1,3-dihydroxypropane

1,3-Propanediol
Skeletal formula of 1,3-propanediol
Spacefill model of 1,3-propanediol
Ball and stick model of 1,3-propanediol
Names
Preferred IUPAC name
Propane-1,3-diol[1]
Other names
1,3-Dihydroxypropane
Trimethylene glycol
Identifiers
3D model (JSmol)
3DMet
Abbreviations PDO
969155
ChEBI
ChEMBL
ChemSpider
DrugBank
ECHA InfoCard 100.007.271 Edit this at Wikidata
EC Number
  • 207-997-3
KEGG
MeSH 1,3-propanediol
RTECS number
  • TY2010000
UNII
  • InChI=1S/C3H8O2/c4-2-1-3-5/h4-5H,1-3H2 checkY
    Key: YPFDHNVEDLHUCE-UHFFFAOYSA-N checkY
  • Key: YPFDHNVEDLHUCE-UHFFFAOYAS
  • OCCCO
Properties
C3H8O2
Molar mass 76.095 g·mol−1
Appearance Colourless liquid
Density 1.0597 g cm−3
Melting point −27 °C; −17 °F; 246 K
Boiling point 211 to 217 °C; 412 to 422 °F; 484 to 490 K
Miscible
log P −1.093
Vapor pressure 4.5 Pa
1.440
Thermochemistry
−485.9–−475.7 kJ mol−1
−1848.1–−1837.9 kJ mol−1
Hazards
Safety data sheet sciencelab.com
S-phrases (outdated) S23, S24/25
NFPA 704 (fire diamond)
2
2
0
Flash point 79.444 °C (174.999 °F; 352.594 K)
400 °C (752 °F; 673 K)
Except where otherwise noted, data are given for materials in their standard state (at 25 °C [77 °F], 100 kPa).
☒N verify (what is checkY☒N ?)
Infobox references

1,3-Propanediol is the organic compound with the formula CH2(CH2OH)2. This three-carbon diol is a colorless viscous liquid that is miscible with water.[2]

Products[]

It is mainly used as a building block in the production of polymers such as polytrimethylene terephthalate.[3]

1,3-Propanediol can be formulated into a variety of industrial products including composites, adhesives, laminates, coatings, moldings, aliphatic polyesters, copolyesters. It is also a solvent and used as an antifreeze and in wood paint.

Production[]

1,3-Propanediol is mainly produced by the hydration of acrolein. An alternative route involves the hydroformylation of ethylene oxide to afford 3-hydroxypropionaldehyde. The aldehyde is subsequently hydrogenated to give 1,3-propanediol. Biotechnological routes are also known.[3]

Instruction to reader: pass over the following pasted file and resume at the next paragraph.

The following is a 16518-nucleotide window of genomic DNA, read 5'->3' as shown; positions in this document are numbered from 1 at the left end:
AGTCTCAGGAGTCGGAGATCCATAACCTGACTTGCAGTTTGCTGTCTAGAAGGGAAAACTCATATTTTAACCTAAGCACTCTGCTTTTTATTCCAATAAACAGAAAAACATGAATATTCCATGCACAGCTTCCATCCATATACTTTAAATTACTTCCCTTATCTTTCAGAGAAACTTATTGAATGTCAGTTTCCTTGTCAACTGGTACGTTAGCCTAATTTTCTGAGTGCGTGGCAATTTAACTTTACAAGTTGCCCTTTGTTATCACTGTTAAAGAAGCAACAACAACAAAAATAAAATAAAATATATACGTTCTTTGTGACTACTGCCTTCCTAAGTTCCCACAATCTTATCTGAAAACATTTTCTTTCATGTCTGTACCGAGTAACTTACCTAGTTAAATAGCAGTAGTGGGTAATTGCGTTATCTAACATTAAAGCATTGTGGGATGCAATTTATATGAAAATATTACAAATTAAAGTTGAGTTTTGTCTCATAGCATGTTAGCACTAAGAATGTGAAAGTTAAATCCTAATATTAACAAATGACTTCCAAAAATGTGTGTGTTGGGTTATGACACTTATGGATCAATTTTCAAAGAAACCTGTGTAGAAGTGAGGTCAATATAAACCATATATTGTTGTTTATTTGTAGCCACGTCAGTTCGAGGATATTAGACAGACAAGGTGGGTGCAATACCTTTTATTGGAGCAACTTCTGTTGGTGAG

Two other routes involve bioprocessing by certain micro-organisms:

Safety[]

1,3-Propanediol does not appear to pose a significant hazard via inhalation of either the vapor or a vapor/aerosol mixture.[8]

See also[]

References[]

  1. ^ "1,3-propanediol - Compound Summary". PubChem Compound. USA: National Center for Biotechnology Information. 16 September 2004. Identification and Related Records. Retrieved 20 October 2011.
  2. ^ Merck Index, 11th Edition, 9629.
  3. ^ a b Carl J. Sullivan; Anja Kuenz; Klaus‐Dieter Vorlop (2018). "Propanediols". Ullmann's Encyclopedia of Industrial Chemistry. Weinheim: Wiley-VCH. doi:10.1002/14356007.a22_163.pub2.
  4. ^ Peter Werle, Marcus Morawietz, Stefan Lundmark, Kent Sörensen, Esko Karvinen, Juha Lehtonen "Alcohols, Polyhydric" in Ullmann's Encyclopedia of Industrial Chemistry, Wiley-VCH, 2006, Weinheim.
  5. ^ Carl F. Muska; Carina Alles (2005-05-11). "Biobased 1,3-Propanediol A New Platform Chemical For The 21st Century" (PDF). BREW Symposium.
  6. ^ a b "Growing Demand for Products Manufactured from DuPont's Bio-Based Propanediol". AZoM.com. 2007-06-12.
  7. ^ H. Biebl; K. Menzel; A.-P. Zeng; W.-D. Deckwer (1999). "Microbial production of 1,3-propanediol". Applied Microbiology and Biotechnology. 52 (3): 289–297. doi:10.1007/s002530051523. PMID 10531640. S2CID 20017229.
  8. ^ Scott RS, Frame SR, Ross PE, Loveless SE, Kennedy GL (2005). "Inhalation toxicity of 1,3-propanediol in the rat". Inhal Toxicol. 17 (9): 487–93. doi:10.1080/08958370590964485. PMID 16020043. S2CID 25647781.

External links[]